It all began in 1993, when Workflow Management Coalition was formed to define business standards for business processes management. In 1995 they already issued their first standard — Workflow Reference Model. That was the moment when a new class of software products emerged. It was called BPMS, or BPM.
According to Wikipedia, business process management (BPM) is a discipline in operations management in which people use various methods to discover, model, analyze, measure, improve, optimize, and automate business processes. BPM focuses on improving corporate performance by managing business processes.
But giving standard descriptions to processes turned out to be a complex task. In 1998 Workflow Management Coalition released the Workflow Process Definition Language (WPDL) standard and soon translated it into XML, getting the XML Process Definition Language (XPDL) standard as a result. A year before that Object Management Group had decided to expand a well known Unified Modeling Language (UML) standard and add business processes to it. Finally, in 2005 Business Process Management Initiative (BPMI) developed a modern standard of BPMN, supported by Object Management Group.
Thus the concept of business process management was becoming more and more popular, with lots of companies integrating business process management software.
1st generation (1995–2010)
First competent BPM systems started to appear several years after the standard had been developed. One of the true pioneers were TeamWorks by Lombardi Software and French-made WorkflowGen by Advantys. Microsoft joined this race in 2007 with their Windows Workflow Foundation integrated into SharePoint.
It was obvious that BPM systems effectively helped businesses reduce managements systems integration costs and boost internal automation development. However, cost of such BPM solutions was very high, starting from 500 000 and reaching tens of millions of US dollars.
2nd generation (2010–2019)
When first solutions helping to manage business processes were implemented, companies started to make new demands for the software they were dealing with. For example, more and more employees started using advanced smartphones and wanted to get mobile access to their workflows.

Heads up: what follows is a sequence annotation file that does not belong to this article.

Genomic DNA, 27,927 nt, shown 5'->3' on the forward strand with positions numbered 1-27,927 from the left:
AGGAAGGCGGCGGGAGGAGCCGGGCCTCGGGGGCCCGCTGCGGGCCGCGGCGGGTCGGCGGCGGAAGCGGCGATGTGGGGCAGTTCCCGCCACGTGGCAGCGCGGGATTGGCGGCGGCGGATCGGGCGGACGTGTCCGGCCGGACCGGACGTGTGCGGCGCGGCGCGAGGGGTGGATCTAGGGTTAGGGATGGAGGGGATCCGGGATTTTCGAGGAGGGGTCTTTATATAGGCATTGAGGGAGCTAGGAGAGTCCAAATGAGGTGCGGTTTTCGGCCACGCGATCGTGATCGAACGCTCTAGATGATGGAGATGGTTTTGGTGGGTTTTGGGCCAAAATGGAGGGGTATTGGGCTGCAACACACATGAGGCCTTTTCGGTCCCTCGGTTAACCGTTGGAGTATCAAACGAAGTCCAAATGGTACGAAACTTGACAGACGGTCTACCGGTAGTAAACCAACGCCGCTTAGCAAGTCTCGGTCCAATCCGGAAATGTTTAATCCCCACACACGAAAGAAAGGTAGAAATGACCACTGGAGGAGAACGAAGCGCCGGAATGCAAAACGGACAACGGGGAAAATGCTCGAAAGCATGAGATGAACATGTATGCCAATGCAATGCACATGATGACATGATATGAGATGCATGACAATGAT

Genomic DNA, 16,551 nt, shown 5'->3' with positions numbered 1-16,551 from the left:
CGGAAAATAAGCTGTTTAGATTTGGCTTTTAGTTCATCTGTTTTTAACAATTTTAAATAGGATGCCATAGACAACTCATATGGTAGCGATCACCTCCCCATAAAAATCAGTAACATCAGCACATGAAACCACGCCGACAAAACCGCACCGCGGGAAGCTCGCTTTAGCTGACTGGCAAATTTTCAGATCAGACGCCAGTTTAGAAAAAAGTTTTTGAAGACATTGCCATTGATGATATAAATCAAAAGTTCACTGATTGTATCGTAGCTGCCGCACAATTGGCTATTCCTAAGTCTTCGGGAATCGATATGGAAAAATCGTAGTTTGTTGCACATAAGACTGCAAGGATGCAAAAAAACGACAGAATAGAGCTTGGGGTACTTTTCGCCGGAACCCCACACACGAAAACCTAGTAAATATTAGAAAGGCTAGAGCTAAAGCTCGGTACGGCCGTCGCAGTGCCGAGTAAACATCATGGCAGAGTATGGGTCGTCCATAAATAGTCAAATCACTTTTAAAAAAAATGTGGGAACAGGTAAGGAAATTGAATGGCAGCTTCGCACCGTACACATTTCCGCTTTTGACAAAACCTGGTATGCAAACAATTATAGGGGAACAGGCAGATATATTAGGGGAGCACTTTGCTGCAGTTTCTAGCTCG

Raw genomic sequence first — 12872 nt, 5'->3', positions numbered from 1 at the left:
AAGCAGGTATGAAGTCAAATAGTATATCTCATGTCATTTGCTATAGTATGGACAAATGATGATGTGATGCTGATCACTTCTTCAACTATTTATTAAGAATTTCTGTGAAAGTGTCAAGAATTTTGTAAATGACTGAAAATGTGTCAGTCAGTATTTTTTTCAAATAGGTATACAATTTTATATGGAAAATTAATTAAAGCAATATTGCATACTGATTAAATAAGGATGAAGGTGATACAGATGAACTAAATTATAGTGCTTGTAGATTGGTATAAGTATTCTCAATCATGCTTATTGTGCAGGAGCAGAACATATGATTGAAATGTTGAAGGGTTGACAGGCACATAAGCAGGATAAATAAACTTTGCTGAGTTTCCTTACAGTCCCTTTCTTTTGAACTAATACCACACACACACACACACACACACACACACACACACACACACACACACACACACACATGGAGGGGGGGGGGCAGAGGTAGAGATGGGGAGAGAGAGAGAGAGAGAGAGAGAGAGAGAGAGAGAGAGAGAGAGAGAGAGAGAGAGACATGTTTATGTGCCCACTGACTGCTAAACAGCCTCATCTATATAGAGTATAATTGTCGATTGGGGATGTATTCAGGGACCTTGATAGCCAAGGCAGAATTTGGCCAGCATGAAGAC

Several young and aspiring companies, such as Activiti, Camunda, Pega, Nintex, Mendix, K2, seized the moment and presented different, yet effective BPM solutions which filled this market niche.
Today it is quite clear that BPM systems are becoming simpler and more flexible. They are easy to develop, which means that development and integration costs are dropping. Many companies start offering fully-implemented BPM systems instead of BPM platforms.
2nd generation BPM systems have the following features:
· they are industry-oriented,
· allow remote system access,
· are cloud-based,
· and offer a mobile client.
3rd generation (2019 — ?)
It seems to me that BPM systems of 2019 are bulky and clumsy, like elephants (almost as ERP systems of 10 years ago). They are incredibly expensive in terms of training and integration costs. Looks like BPM vendors missed on several recent trends, such as Continuous Integration / Continuous Delivery, Artificial intelligence, Big Data. And businesses became less inclined to buy such solutions and integrated BPM systems as a result. Some vendors (for example Terrasoft with its bpm’online) even started selling out-of-the-box business systems, similar to CRM, but based on the BPM platform.
Most likely, the following trends will influence BPM systems of the 3rd generation:
· CI/CD support;
· different approach to front-end components development (front-end and back-end divided, React/Angular technologies developed);
· code-based integration within one solution;
· simpler knowledge and skill requirements for software developers;
· AI/ML features.
Using these trends and features young companies will get a unique opportunity to find the best place in the market.